First in an occasional series.
Mayor Nutter's property tax reform has been packaged as the fix for a badly broken and unfair system of assessments, but a powerful undercurrent has also driven the long and difficult effort.
Its most ardent advocates believe the Actual Value Initiative (AVI) will allow the city to finally right its notoriously business-hostile tax landscape, often blamed for Philadelphia's lagging behind other big cities in important economic categories.
Advocates for a modern property tax system have been arguing for years that the city taxes the wrong things - businesses and wages. Companies and people can pack up and leave, they note. Skyscrapers, on the other hand, aren't going anywhere. And, if business taxes are low, buildings are more likely to be full with tenants.
Taxing property more heavily has two other major benefits for anyone drafting a municipal budget: Real estate is more stable, making tax revenue less susceptible to economic swings.
And, if property is assessed accurately year after year, the city can capture revenue from upswings in the market without having to raise the tax rate.
Two mayoral tax commissions going back a decade have urged making this shift, but that was impossible without accurate, widely accepted property assessments.
The results of a citywide reassessment key to AVI were dispatched to property owners last month, generating much debate about how close the values assigned to every city parcel are to reality.
That's a conversation that will continue, but business leaders nonetheless believe the budget Mayor Nutter plans to unveil this month represents the watershed moment many have long anticipated. "We have an unbalanced tax structure. AVI is the chance to rebalance that tax structure," said Paul Levy, president and CEO of the Center City District. "It's a simple rule - if you tax something and it can move, it will."
In the current fiscal year, the city expects to collect 67 percent of its revenue from taxes on wages, business income and receipts, and earnings and net profits.
Meanwhile, just 17 percent of the city's revenue is expected to come from property taxes (nearly 60 percent of the $1.2 billion collected goes to the schools, not the city treasury).
Typically, that ratio would be flipped, and smaller suburban communities often collect nearly all their taxes from property, said Kevin Gillen, an economist at the University of Pennsylvania.
That "upside-down tax structure," he said, "provides a real disincentive to start a business in Philadelphia."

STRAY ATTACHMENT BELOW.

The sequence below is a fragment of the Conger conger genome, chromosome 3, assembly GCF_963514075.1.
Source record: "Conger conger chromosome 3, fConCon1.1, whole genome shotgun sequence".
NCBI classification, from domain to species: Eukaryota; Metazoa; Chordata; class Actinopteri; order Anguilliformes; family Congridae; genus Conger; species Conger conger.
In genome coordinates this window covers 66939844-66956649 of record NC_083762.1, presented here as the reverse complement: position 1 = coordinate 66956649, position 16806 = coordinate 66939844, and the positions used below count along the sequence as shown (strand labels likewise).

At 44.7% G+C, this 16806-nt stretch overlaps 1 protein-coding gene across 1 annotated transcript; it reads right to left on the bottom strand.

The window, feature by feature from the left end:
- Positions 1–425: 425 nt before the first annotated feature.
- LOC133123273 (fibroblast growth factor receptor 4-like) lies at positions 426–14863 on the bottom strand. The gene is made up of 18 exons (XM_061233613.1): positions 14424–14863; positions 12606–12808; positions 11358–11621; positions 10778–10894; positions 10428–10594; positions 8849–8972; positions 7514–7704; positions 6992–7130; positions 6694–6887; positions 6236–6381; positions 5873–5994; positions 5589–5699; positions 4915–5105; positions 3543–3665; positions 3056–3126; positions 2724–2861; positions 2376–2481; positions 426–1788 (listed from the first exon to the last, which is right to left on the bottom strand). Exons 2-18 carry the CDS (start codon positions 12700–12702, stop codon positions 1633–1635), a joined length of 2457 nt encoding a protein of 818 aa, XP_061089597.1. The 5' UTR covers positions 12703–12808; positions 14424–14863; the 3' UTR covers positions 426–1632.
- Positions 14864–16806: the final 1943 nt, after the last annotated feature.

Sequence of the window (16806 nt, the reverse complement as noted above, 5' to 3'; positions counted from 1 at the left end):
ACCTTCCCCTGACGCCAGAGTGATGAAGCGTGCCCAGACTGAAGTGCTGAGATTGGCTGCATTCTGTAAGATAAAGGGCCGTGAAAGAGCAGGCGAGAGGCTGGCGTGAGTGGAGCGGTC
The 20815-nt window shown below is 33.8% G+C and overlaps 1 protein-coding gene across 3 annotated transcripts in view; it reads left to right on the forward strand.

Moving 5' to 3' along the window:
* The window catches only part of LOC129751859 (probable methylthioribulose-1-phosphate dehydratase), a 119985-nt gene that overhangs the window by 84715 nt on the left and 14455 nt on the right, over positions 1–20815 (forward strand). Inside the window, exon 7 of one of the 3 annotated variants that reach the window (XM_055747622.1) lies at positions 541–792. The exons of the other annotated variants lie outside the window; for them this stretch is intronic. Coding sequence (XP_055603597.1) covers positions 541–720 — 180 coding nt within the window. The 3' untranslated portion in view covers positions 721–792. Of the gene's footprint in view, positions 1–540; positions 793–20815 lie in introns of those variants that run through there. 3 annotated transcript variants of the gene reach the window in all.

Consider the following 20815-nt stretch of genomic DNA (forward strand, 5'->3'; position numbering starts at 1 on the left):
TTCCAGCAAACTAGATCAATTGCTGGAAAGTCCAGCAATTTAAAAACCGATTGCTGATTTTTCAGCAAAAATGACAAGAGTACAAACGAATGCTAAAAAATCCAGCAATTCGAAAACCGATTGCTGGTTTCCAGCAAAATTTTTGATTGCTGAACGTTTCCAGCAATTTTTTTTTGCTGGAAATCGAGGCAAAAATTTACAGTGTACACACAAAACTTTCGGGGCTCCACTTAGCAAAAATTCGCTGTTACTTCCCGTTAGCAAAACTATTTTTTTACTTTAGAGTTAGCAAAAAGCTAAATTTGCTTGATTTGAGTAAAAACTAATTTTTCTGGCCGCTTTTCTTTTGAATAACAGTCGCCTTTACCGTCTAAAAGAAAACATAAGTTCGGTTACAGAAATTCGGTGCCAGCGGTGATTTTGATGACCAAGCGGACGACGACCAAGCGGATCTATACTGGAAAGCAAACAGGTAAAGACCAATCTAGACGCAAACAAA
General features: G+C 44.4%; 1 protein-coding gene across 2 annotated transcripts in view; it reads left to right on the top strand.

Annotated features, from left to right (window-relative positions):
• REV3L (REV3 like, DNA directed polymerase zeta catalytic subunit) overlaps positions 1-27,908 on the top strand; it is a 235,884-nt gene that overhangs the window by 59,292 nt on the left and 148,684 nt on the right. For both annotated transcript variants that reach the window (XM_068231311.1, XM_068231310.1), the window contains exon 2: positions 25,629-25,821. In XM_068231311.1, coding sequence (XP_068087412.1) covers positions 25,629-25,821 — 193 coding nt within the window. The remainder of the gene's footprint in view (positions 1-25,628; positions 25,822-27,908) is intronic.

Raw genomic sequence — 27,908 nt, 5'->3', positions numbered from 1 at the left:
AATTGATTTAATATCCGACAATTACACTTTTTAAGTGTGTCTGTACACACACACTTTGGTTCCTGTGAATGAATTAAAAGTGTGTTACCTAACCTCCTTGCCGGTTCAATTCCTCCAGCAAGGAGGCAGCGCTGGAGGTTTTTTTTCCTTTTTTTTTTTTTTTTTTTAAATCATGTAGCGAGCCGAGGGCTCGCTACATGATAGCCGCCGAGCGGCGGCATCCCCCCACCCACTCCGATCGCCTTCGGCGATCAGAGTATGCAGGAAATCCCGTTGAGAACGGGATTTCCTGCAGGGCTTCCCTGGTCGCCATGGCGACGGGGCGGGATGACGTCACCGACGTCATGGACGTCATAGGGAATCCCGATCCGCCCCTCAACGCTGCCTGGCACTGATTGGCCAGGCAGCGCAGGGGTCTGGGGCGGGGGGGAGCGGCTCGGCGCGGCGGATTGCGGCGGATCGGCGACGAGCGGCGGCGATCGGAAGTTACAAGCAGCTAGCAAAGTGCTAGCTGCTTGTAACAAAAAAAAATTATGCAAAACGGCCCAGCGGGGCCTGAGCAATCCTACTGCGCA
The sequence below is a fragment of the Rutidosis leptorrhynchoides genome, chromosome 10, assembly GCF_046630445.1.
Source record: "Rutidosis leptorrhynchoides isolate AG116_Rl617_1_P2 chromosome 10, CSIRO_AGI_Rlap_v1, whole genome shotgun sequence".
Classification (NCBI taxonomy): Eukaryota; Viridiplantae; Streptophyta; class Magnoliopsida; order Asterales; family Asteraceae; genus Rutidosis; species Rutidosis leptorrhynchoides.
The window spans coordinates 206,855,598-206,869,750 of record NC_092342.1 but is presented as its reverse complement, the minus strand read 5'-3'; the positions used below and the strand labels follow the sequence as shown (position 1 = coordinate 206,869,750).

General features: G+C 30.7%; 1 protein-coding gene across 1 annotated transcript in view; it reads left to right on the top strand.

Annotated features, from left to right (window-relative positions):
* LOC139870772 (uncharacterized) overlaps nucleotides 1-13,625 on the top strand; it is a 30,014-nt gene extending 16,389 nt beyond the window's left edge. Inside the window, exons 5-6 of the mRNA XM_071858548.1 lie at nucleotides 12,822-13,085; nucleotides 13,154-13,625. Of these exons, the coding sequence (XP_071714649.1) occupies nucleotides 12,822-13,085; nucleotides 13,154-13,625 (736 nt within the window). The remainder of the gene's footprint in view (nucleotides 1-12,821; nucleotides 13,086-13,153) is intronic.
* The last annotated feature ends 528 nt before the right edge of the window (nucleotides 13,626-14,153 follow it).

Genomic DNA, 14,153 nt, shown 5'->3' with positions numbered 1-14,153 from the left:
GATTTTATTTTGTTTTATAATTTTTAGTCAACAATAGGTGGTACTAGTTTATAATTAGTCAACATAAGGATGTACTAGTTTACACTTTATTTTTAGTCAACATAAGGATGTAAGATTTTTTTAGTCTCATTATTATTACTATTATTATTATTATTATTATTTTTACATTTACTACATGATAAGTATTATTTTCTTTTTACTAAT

Levy said Philadelphia's business tax problems have been somewhat masked because of its wealth of large educational and medical institutions, which are more or less bound to their urban locations.
But he noted that office jobs have dropped 25 percent since 1970, and he cited statistics that show Philadelphia trailing East Coast peers in jobs and leading in poverty. "By every indicator, New York, Washington, Boston are doing better than we are," he said.
So, should Nutter present a comprehensive plan for reducing wage and business taxes in his budget address on March 14? Or would that be a bridge too far with many battles still to be fought implementing AVI?
"The jury's out on that question," Levy said. "There's an argument that comprehensive is hard to pull off, politically."
In his speech last week at the Greater Philadelphia Chamber of Commerce's annual mayoral luncheon, Nutter trumpeted a number of business tax cuts already on the books, as well as the scheduled resumption in July of wage tax cuts that were suspended in 2009, during the heart of the recession. One law, cosponsored by Council members Bill Green and Maria Quiñones Sánchez and passed in 2011, provides a $100,000 exemption on the gross-receipts portion of the Business Income and Receipts Tax (BIRT). Businesses also would not have to pay the net-income portion of the BIRT on the first $100,000 in sales.
While significant, the changes are being phased in and won't begin taking effect until next year. Also, the wage tax reduction anticipated in the current five-year financial plan - going from 3.928 percent to 3.924 - is minuscule (4 cents on a $1,000 paycheck).
Finance Director Rob Dubow said last week that the mayor could make a different proposal - conceivably Nutter could speed up those tax cuts - but he was not ready to talk about the administration's plans.
Dubow noted that the rate was more than 4.9 percent in the 1990s.
"It took a long time to get up to that height and it takes a little time to get out of it," said Councilman James F. Kenney, who sponsored a bill going into effect in July that will eliminate business license fees. "You can't just whack it all at once."
Chamber President and CEO Rob Wonderling said he would like to see the net profits tax eventually cut in half and the wage tax drop below 3 percent. Levy cited identical goals, saying he'd like to see them reached in 10 years.
"That tells a start-up on Third Street with a handful of employees that the government is a partner in having them grow," Wonderling said.
The rosiest view is that shifting the tax burden off businesses and wages would create untold new jobs and allow the city's economy to bloom. Working residents would come out ahead in wage tax savings even if they had to pay more on their homes.